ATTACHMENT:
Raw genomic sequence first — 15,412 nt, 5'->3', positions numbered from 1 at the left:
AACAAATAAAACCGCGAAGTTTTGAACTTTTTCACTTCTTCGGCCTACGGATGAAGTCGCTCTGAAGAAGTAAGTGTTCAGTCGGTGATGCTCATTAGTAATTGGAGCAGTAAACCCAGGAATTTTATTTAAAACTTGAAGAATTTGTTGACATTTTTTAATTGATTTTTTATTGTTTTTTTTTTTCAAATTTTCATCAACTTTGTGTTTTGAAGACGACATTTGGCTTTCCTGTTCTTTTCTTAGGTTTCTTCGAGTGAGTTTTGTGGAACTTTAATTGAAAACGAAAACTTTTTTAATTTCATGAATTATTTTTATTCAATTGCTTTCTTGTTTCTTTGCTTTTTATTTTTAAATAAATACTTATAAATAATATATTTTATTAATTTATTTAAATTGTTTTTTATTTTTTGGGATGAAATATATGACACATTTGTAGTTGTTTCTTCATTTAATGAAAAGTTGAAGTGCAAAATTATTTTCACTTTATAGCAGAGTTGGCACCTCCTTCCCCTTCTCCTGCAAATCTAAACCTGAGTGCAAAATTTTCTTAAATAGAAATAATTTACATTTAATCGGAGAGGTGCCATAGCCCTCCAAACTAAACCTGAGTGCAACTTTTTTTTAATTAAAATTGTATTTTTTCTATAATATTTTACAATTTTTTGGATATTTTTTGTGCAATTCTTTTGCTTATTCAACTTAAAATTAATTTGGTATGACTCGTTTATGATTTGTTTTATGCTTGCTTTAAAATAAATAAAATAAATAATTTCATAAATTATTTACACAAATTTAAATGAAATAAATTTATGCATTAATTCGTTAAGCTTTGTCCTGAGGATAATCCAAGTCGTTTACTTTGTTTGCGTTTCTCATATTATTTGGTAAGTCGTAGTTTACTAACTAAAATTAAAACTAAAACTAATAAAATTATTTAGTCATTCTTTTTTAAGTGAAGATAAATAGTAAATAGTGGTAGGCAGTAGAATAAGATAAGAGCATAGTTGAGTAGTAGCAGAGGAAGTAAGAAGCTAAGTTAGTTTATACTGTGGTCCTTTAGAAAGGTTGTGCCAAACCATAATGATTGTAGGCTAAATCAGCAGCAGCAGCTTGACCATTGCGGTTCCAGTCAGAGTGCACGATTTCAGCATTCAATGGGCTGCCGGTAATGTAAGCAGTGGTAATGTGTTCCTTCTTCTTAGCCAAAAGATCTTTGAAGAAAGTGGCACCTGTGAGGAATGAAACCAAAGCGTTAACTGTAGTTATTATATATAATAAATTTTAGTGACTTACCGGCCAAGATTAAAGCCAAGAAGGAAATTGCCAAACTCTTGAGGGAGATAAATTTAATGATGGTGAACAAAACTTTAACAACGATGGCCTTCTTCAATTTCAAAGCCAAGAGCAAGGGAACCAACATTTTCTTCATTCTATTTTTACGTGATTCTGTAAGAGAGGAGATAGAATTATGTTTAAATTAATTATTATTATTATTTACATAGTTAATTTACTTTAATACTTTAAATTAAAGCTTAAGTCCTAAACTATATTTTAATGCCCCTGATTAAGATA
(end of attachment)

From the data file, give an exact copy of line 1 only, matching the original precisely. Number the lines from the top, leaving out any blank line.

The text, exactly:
Raw genomic sequence first — 15,412 nt, 5'->3', positions numbered from 1 at the left: